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Exploring our trauma with deep self-compassion (Part 3)

What then can you do?  How can you support yourself?

For me, the first thing is to notice when you feel this way and to recognise that this is what might be happening for you.  Then just pause, take a breath and listen to your body.  Using the principles of Compassionate Inquiry®, explore the following questions:

  • What is my body feeling – physically / emotionally / energetically?
  • What support might these feelings be asking for?
  • What is the need behind the feelings?
  • How can I best respond, in order to address these feelings?

It might be helpful here for me to give you a personal example to illustrate this.

If I think about giving a presentation in public it initially fills me with fear and dread.  It calls to mind experiences when I was very young where I was shouted at for something and left feeling humiliated and powerless.  A part of me goes into a panic, believing that the same thing will happen again.  Just the thought of being so visible and vulnerable makes me deeply uncomfortable.  Rationally I know that, if I’ve been asked to speak, people want to hear what I have to say.  They will be rooting for me as they too will want me to give a good presentation, so that it’s interesting for them.  Even if it turns out that they don’t enjoy my talk they’re highly unlikely to yell at me or tell me to leave.  But despite knowing all this in my head, my body is still giving away my emotional reaction in a set of physical symptoms that are much stronger than the situation itself would warrant. 

Thankfully I’ve now learnt tools and techniques to support myself when I feel this way.  I know to take a moment, to pay attention to how I’m breathing, to centre and ground myself, and probably to practice some mindfulness and EFT (Emotional Freedom Technique, or ‘tapping’) to regain my sense of balance, perspective and control.  I’ve also discovered that I quite enjoy sharing information, once I get over my initial nerves!  (I’d never have believed this could be possible a few years ago, so I can honestly say that if I can do this, anyone can! 😄)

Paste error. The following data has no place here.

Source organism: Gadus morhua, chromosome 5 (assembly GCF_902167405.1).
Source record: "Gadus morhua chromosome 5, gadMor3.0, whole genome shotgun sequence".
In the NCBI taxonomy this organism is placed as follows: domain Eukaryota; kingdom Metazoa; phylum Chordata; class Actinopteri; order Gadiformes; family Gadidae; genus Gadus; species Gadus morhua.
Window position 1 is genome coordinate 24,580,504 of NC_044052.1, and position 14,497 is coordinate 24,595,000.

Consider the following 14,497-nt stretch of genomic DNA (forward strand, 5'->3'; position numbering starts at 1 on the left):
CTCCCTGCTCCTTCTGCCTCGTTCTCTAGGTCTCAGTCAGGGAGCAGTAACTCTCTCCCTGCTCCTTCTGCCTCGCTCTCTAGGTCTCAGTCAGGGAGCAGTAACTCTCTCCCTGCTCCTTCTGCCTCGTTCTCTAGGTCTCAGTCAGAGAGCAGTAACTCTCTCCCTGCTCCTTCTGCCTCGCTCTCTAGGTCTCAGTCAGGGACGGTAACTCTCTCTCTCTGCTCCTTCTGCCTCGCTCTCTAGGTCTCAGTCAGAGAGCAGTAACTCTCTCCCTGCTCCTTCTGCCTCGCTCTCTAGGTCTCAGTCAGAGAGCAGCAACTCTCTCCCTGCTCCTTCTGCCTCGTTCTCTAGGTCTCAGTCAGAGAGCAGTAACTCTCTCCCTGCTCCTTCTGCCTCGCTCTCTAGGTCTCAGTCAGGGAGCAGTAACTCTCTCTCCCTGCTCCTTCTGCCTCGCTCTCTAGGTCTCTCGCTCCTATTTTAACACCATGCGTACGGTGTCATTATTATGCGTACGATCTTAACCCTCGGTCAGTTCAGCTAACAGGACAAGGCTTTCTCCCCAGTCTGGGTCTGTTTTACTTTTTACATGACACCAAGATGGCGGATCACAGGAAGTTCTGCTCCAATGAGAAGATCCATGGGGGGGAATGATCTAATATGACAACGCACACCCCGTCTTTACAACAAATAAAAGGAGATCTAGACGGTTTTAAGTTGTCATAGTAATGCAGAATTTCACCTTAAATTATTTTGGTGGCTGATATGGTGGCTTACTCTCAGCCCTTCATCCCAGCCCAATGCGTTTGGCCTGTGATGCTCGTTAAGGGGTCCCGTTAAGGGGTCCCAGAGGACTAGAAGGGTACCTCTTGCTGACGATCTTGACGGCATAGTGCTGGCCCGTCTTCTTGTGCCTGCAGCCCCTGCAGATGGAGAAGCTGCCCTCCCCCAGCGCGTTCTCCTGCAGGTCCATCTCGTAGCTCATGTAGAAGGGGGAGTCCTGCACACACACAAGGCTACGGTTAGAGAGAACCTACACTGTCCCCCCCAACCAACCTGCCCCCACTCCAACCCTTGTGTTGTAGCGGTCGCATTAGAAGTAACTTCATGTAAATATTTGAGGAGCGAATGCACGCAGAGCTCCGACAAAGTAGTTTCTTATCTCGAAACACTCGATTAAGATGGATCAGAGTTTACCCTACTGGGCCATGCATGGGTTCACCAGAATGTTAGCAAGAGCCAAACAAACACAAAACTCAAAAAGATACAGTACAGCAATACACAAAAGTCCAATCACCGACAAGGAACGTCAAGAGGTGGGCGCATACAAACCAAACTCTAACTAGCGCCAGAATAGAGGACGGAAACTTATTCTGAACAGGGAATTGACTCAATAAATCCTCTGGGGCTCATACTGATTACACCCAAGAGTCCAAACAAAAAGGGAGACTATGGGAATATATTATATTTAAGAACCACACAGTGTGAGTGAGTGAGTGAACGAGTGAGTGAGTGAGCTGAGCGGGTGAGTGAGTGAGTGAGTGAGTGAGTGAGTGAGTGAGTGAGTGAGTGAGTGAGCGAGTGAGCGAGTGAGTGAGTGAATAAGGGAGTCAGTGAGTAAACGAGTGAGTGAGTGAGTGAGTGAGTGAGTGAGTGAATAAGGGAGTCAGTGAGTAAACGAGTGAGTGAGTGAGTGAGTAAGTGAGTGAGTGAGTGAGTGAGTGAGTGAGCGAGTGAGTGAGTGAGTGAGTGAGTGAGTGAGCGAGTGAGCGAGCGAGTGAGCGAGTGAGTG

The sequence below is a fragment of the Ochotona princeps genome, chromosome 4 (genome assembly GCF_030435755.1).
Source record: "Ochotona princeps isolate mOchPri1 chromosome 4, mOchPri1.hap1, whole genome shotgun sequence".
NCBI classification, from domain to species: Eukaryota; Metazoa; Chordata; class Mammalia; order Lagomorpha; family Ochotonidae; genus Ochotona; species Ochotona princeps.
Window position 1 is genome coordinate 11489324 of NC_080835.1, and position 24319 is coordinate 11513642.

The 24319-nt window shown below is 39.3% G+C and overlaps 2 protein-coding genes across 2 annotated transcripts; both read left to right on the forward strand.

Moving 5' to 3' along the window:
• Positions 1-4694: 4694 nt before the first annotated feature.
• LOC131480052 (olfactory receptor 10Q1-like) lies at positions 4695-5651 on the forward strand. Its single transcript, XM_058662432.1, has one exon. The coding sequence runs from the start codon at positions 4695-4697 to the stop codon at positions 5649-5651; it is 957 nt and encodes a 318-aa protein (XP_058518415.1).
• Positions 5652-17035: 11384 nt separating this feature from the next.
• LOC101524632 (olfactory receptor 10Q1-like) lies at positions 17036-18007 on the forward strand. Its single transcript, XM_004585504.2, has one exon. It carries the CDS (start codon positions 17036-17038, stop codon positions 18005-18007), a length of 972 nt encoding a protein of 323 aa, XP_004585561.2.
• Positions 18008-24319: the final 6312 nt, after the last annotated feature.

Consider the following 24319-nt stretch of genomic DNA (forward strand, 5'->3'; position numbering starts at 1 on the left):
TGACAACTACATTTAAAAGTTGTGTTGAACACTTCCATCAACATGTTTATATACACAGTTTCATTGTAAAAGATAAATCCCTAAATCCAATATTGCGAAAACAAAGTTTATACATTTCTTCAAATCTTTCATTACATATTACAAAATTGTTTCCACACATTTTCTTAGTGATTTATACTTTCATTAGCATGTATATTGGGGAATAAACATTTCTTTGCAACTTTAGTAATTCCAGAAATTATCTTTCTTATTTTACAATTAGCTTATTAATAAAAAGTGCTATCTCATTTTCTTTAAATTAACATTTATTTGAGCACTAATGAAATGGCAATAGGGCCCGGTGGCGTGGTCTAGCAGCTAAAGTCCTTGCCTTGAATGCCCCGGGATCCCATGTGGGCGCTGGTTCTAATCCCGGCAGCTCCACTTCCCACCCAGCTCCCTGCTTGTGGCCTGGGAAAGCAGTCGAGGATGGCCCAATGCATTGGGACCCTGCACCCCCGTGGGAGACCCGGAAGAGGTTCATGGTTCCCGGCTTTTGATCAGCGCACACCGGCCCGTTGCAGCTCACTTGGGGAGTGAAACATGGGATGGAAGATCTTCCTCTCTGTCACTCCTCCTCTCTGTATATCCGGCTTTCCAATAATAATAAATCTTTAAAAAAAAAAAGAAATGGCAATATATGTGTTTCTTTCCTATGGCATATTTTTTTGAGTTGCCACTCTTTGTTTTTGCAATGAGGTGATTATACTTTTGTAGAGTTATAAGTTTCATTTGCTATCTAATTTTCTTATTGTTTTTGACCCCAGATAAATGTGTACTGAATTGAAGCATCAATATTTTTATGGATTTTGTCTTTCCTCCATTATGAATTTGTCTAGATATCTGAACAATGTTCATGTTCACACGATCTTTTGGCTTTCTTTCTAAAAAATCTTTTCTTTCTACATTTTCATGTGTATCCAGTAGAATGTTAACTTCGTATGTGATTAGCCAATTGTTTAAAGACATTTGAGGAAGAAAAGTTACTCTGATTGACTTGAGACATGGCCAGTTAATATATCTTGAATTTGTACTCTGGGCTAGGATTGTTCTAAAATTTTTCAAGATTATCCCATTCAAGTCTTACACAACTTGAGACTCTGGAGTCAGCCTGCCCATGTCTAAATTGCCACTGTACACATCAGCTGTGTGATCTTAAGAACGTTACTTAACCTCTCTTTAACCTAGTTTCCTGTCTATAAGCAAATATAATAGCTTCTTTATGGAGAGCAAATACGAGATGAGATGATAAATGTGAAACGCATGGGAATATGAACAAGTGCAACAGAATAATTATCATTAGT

The next step is to be gentle with yourself.  Your mind, that inner critical voice, may be bombarding you with all sorts of negativity and judgement, but be reassured, it’s actually just trying to keep you safe.  But, like an overwrought parent or stressed teacher, it’s ‘wagging finger’ approach is a knee-jerk, over exaggerated response, and not ‘truth’.  So, you can thank it for its concern, then politely tell it to go and sit in a corner while you handle things! 😊

From here, it’s time for some self-compassion and forgiveness – for the way you’ve been criticising yourself, and for how your reactions seem to be so out of proportion. 

Tune in to your body.  What parts of you are experiencing discomfort right now and how can you best support them?  Taking a moment to pause, and to breathe – deeply, as if you’re taking the breath right down to your tail bone – will help to still some of the anxiety within you, helping to shift you from ‘fight or flight’ and closer to ‘rest and repair’.  When we’re in ‘fight or flight’ we’re ‘blinded by panic’ because our field of vision narrows – literally and metaphorically – to where we might only be able to see the barriers and problems right in front of us.  As we start to recover our balance and calm, we reconnect with our creativity and our ability to find answers and solutions that weren’t even on our radar previously.

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